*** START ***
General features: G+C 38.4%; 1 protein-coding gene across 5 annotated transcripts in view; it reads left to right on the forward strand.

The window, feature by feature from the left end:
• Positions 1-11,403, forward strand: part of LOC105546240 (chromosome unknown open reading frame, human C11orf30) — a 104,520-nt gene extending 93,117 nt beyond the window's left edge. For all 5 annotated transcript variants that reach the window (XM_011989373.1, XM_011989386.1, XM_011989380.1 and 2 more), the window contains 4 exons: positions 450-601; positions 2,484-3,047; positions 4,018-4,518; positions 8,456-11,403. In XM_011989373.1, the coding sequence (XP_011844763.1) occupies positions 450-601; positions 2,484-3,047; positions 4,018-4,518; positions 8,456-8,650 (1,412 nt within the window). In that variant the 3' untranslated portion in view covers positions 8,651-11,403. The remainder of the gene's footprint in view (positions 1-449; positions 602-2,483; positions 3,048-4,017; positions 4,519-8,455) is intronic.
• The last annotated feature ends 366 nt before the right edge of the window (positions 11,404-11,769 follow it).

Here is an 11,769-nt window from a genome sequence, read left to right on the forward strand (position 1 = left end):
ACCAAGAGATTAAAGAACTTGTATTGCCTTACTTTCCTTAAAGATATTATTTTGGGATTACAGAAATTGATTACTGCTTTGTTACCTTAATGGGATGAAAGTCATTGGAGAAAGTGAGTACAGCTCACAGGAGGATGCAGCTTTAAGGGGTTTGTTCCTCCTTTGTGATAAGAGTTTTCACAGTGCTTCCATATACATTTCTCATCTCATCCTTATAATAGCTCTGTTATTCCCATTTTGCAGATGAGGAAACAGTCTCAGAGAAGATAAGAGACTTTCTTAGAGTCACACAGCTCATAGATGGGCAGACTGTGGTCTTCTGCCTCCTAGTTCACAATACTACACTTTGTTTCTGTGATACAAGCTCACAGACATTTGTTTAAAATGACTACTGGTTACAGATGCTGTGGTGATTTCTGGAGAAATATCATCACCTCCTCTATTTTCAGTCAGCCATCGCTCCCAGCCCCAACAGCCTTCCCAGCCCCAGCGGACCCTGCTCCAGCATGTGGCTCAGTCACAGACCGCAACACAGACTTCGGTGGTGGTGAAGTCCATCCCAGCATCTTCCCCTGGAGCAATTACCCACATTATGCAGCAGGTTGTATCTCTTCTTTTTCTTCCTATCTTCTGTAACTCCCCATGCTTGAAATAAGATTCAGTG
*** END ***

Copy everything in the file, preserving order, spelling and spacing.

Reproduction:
General features: G+C 38.4%; 1 protein-coding gene across 5 annotated transcripts in view; it reads left to right on the forward strand.

The window, feature by feature from the left end:
• Positions 1-11,403, forward strand: part of LOC105546240 (chromosome unknown open reading frame, human C11orf30) — a 104,520-nt gene extending 93,117 nt beyond the window's left edge. For all 5 annotated transcript variants that reach the window (XM_011989373.1, XM_011989386.1, XM_011989380.1 and 2 more), the window contains 4 exons: positions 450-601; positions 2,484-3,047; positions 4,018-4,518; positions 8,456-11,403. In XM_011989373.1, the coding sequence (XP_011844763.1) occupies positions 450-601; positions 2,484-3,047; positions 4,018-4,518; positions 8,456-8,650 (1,412 nt within the window). In that variant the 3' untranslated portion in view covers positions 8,651-11,403. The remainder of the gene's footprint in view (positions 1-449; positions 602-2,483; positions 3,048-4,017; positions 4,519-8,455) is intronic.
• The last annotated feature ends 366 nt before the right edge of the window (positions 11,404-11,769 follow it).

Here is an 11,769-nt window from a genome sequence, read left to right on the forward strand (position 1 = left end):
ACCAAGAGATTAAAGAACTTGTATTGCCTTACTTTCCTTAAAGATATTATTTTGGGATTACAGAAATTGATTACTGCTTTGTTACCTTAATGGGATGAAAGTCATTGGAGAAAGTGAGTACAGCTCACAGGAGGATGCAGCTTTAAGGGGTTTGTTCCTCCTTTGTGATAAGAGTTTTCACAGTGCTTCCATATACATTTCTCATCTCATCCTTATAATAGCTCTGTTATTCCCATTTTGCAGATGAGGAAACAGTCTCAGAGAAGATAAGAGACTTTCTTAGAGTCACACAGCTCATAGATGGGCAGACTGTGGTCTTCTGCCTCCTAGTTCACAATACTACACTTTGTTTCTGTGATACAAGCTCACAGACATTTGTTTAAAATGACTACTGGTTACAGATGCTGTGGTGATTTCTGGAGAAATATCATCACCTCCTCTATTTTCAGTCAGCCATCGCTCCCAGCCCCAACAGCCTTCCCAGCCCCAGCGGACCCTGCTCCAGCATGTGGCTCAGTCACAGACCGCAACACAGACTTCGGTGGTGGTGAAGTCCATCCCAGCATCTTCCCCTGGAGCAATTACCCACATTATGCAGCAGGTTGTATCTCTTCTTTTTCTTCCTATCTTCTGTAACTCCCCATGCTTGAAATAAGATTCAGTG